Bridging the Atlantic: Linking European and Californian carbon markets?

A post by Manolis Kotzampasakis1 and Edwin Woerdman2 (University of Groningen)

To date, no linking has taken place between Emissions Trading Systems (ETSs) from different continents, but this could change in the future. The EU and the US State of California share a common vision for a decarbonized economy and each has developed an ETS to help achieve it. In a recently published paper,3 we evaluate the legal barriers and policy obstacles to linking the EU ETS with California’s Cap-and-Trade Program and identify concrete legal solutions to possibly overcome them, by taking a law and economics perspective.

Such a transatlantic linkage is not just a theoretical thought experiment, but a tangible prospect that can provide a range of economic and political benefits to both jurisdictions. It can be established on the basis of an informal agreement, due to constitutional constraints for California, and it can take effect through reciprocal amendments of the regulatory frameworks of each ETS. This requires a majority approval via the ordinary legislative procedure in the EU as well as the approval of the Governor in California. The consent of their current linking partners, Switzerland and Québec respectively, is also needed.

Potential barriers can emerge from different design choices, including those regarding offset provisions and, especially, price containment measures. Strengthening California’s Monitoring, Reporting and Verification (MRV) framework for offsets, potentially accompanied by the cooperative application of advanced monitoring technologies, can help alleviate this obstacle. The misalignment of price containment measures may present a greater challenge. On the one hand, California’s hard price ceiling may be considered to contradict with the EU’s political desire and legal requirement for an absolute emissions cap, as it can potentially lead to excess emissions. Its current design allows California’s regulatory authority to sell an unlimited amount of non-transferable compliance units additional to the allowance cap at the ceiling price. On the other hand, the absence of a minimum auction price in the EU ETS could undermine the functioning of California’s allowance price floor.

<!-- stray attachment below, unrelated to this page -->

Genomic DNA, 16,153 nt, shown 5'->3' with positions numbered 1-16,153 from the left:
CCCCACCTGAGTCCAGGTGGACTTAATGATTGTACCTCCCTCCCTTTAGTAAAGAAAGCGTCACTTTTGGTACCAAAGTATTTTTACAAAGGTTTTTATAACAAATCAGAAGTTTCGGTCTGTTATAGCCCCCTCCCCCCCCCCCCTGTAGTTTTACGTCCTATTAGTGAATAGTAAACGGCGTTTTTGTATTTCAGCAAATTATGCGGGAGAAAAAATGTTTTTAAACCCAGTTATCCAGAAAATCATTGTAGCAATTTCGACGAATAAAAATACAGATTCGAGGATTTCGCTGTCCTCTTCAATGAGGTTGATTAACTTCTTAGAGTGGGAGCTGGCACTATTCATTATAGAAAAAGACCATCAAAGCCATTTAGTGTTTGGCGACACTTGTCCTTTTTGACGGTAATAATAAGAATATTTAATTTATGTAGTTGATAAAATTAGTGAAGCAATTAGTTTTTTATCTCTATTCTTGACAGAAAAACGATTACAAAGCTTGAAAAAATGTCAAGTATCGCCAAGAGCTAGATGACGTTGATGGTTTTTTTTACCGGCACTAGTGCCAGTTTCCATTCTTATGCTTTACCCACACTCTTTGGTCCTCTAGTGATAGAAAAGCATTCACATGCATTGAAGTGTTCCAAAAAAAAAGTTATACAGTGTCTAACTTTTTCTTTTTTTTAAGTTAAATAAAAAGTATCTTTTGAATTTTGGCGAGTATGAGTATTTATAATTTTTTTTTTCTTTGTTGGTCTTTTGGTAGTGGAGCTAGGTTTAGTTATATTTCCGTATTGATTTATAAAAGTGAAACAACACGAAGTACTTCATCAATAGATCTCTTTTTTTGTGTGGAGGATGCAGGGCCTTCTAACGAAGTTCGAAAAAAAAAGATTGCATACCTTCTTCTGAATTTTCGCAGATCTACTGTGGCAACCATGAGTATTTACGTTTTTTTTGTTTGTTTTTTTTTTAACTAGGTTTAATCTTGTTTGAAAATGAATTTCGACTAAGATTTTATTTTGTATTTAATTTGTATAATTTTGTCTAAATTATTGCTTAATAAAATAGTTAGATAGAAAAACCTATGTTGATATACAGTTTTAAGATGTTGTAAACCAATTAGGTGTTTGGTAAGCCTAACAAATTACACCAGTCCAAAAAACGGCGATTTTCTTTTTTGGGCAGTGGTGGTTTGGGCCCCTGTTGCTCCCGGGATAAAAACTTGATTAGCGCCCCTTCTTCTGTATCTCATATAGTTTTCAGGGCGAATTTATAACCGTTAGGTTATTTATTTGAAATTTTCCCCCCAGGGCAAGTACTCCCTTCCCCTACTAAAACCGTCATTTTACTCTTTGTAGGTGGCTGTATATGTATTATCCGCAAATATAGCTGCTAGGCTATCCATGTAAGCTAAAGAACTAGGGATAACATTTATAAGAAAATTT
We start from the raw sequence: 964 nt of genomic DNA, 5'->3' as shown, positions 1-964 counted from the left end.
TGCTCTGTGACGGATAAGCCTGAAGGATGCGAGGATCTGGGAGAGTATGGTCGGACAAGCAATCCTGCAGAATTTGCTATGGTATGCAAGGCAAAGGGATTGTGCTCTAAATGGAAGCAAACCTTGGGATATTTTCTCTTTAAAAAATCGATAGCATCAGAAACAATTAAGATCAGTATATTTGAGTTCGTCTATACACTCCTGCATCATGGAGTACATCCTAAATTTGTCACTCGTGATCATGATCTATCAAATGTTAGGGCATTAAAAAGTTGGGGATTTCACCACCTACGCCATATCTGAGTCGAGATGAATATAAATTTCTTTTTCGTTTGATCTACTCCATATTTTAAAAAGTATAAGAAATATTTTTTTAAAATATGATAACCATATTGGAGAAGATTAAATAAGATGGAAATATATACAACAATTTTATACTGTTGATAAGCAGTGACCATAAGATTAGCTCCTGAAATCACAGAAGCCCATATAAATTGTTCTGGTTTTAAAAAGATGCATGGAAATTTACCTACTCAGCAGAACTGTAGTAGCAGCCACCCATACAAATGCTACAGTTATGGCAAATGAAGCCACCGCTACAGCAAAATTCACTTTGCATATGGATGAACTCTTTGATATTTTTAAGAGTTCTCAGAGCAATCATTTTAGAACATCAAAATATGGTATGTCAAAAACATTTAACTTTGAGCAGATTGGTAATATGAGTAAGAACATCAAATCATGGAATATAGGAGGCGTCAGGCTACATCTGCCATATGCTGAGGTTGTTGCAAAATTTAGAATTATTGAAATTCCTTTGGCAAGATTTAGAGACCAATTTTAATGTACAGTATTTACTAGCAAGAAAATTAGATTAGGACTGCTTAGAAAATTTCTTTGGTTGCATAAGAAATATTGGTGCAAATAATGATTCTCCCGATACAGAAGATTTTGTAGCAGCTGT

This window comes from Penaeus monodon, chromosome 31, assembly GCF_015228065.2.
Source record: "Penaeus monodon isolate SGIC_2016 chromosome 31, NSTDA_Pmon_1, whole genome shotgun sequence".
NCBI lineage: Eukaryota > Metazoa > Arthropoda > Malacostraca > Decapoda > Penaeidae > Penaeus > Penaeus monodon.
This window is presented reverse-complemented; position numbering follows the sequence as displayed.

Reforms in each ETS can be considered, which come at a cost but will also generate benefits, including the prospect of a linked and thus larger ETS market with more abatement opportunities. Such reforms may include the introduction of a price collar in the EU ETS and the application of a maximum limit to California’s hard price ceiling, which would effectively turn it into a soft one. Their gradual implementation, possibly in conjunction with the initial establishment of a restricted linkage, could provide the required impetus for transcending these barriers.

The prospect of an ETS linkage between the EU and California largely depends on the political determination of both jurisdictions to accrue the expected advantages by aligning their programs’ design differences. If successful, this achievement would constitute an example for future linking endeavors and inspire the bottom-up expansion of climate policy through carbon markets worldwide.

1 Manolis Kotzampasakis is an independent legal researcher from Greece. He is also an Attorney-at-Law and Member of the Athens Bar Association. He graduated cum laude at the University of Groningen, the Netherlands, with an LLM in Energy and Climate Law.

2 Edwin Woerdman is Professor of Markets and Regulation at the University of Groningen in the Netherlands since 2018. He is also Co-director of the Groningen Centre of Energy Law and Sustainability since 2007. Woerdman graduated cum laude in political science at Radboud University Nijmegen and defended his PhD on climate law and economics in Groningen in 2002. .

3 This blog post is based on the article:

The views and opinions expressed in this post are solely those of the author(s) and do not reflect those of the editors of the blog of the project LIFE DICET.